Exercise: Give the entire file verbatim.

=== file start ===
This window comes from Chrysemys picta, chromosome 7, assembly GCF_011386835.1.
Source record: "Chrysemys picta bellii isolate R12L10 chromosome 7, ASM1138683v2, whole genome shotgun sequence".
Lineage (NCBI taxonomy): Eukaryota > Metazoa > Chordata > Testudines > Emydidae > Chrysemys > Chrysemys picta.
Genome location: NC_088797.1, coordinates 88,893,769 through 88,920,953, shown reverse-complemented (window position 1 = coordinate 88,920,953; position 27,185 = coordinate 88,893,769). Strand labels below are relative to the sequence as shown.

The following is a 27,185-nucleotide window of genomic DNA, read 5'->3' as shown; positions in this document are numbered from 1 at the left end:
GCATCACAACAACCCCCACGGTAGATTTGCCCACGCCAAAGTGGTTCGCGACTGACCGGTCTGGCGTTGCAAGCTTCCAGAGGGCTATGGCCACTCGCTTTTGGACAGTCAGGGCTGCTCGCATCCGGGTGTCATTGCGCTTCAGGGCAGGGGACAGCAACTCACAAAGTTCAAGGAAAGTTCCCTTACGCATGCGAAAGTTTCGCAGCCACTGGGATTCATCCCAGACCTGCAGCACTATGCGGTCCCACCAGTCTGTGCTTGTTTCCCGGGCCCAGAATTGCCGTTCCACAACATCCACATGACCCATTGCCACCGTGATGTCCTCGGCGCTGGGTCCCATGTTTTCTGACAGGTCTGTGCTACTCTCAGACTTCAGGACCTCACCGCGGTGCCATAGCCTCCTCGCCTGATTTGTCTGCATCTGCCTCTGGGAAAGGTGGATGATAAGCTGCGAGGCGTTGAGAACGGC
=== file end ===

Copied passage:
This window comes from Chrysemys picta, chromosome 7, assembly GCF_011386835.1.
Source record: "Chrysemys picta bellii isolate R12L10 chromosome 7, ASM1138683v2, whole genome shotgun sequence".
Lineage (NCBI taxonomy): Eukaryota > Metazoa > Chordata > Testudines > Emydidae > Chrysemys > Chrysemys picta.
Genome location: NC_088797.1, coordinates 88,893,769 through 88,920,953, shown reverse-complemented (window position 1 = coordinate 88,920,953; position 27,185 = coordinate 88,893,769). Strand labels below are relative to the sequence as shown.

The following is a 27,185-nucleotide window of genomic DNA, read 5'->3' as shown; positions in this document are numbered from 1 at the left end:
GCATCACAACAACCCCCACGGTAGATTTGCCCACGCCAAAGTGGTTCGCGACTGACCGGTCTGGCGTTGCAAGCTTCCAGAGGGCTATGGCCACTCGCTTTTGGACAGTCAGGGCTGCTCGCATCCGGGTGTCATTGCGCTTCAGGGCAGGGGACAGCAACTCACAAAGTTCAAGGAAAGTTCCCTTACGCATGCGAAAGTTTCGCAGCCACTGGGATTCATCCCAGACCTGCAGCACTATGCGGTCCCACCAGTCTGTGCTTGTTTCCCGGGCCCAGAATTGCCGTTCCACAACATCCACATGACCCATTGCCACCGTGATGTCCTCGGCGCTGGGTCCCATGTTTTCTGACAGGTCTGTGCTACTCTCAGACTTCAGGACCTCACCGCGGTGCCATAGCCTCCTCGCCTGATTTGTCTGCATCTGCCTCTGGGAAAGGTGGATGATAAGCTGCGAGGCGTTGAGAACGGC